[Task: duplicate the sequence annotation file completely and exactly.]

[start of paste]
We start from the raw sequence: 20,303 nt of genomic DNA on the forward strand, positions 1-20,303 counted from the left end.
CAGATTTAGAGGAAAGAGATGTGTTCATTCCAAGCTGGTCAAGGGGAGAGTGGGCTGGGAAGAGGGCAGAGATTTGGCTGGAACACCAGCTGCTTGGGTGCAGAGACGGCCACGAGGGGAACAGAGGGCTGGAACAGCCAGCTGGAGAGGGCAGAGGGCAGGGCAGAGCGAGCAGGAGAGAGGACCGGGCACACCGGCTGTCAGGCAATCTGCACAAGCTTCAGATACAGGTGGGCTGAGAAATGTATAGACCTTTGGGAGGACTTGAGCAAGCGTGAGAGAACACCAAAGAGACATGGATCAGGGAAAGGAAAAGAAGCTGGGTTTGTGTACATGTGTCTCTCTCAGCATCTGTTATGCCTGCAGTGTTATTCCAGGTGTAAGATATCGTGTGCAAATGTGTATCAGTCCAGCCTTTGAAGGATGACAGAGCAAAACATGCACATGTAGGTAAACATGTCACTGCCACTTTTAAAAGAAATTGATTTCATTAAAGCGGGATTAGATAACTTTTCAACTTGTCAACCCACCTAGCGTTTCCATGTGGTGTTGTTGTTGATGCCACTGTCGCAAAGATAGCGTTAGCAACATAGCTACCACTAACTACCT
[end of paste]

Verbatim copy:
We start from the raw sequence: 20,303 nt of genomic DNA on the forward strand, positions 1-20,303 counted from the left end.
CAGATTTAGAGGAAAGAGATGTGTTCATTCCAAGCTGGTCAAGGGGAGAGTGGGCTGGGAAGAGGGCAGAGATTTGGCTGGAACACCAGCTGCTTGGGTGCAGAGACGGCCACGAGGGGAACAGAGGGCTGGAACAGCCAGCTGGAGAGGGCAGAGGGCAGGGCAGAGCGAGCAGGAGAGAGGACCGGGCACACCGGCTGTCAGGCAATCTGCACAAGCTTCAGATACAGGTGGGCTGAGAAATGTATAGACCTTTGGGAGGACTTGAGCAAGCGTGAGAGAACACCAAAGAGACATGGATCAGGGAAAGGAAAAGAAGCTGGGTTTGTGTACATGTGTCTCTCTCAGCATCTGTTATGCCTGCAGTGTTATTCCAGGTGTAAGATATCGTGTGCAAATGTGTATCAGTCCAGCCTTTGAAGGATGACAGAGCAAAACATGCACATGTAGGTAAACATGTCACTGCCACTTTTAAAAGAAATTGATTTCATTAAAGCGGGATTAGATAACTTTTCAACTTGTCAACCCACCTAGCGTTTCCATGTGGTGTTGTTGTTGATGCCACTGTCGCAAAGATAGCGTTAGCAACATAGCTACCACTAACTACCT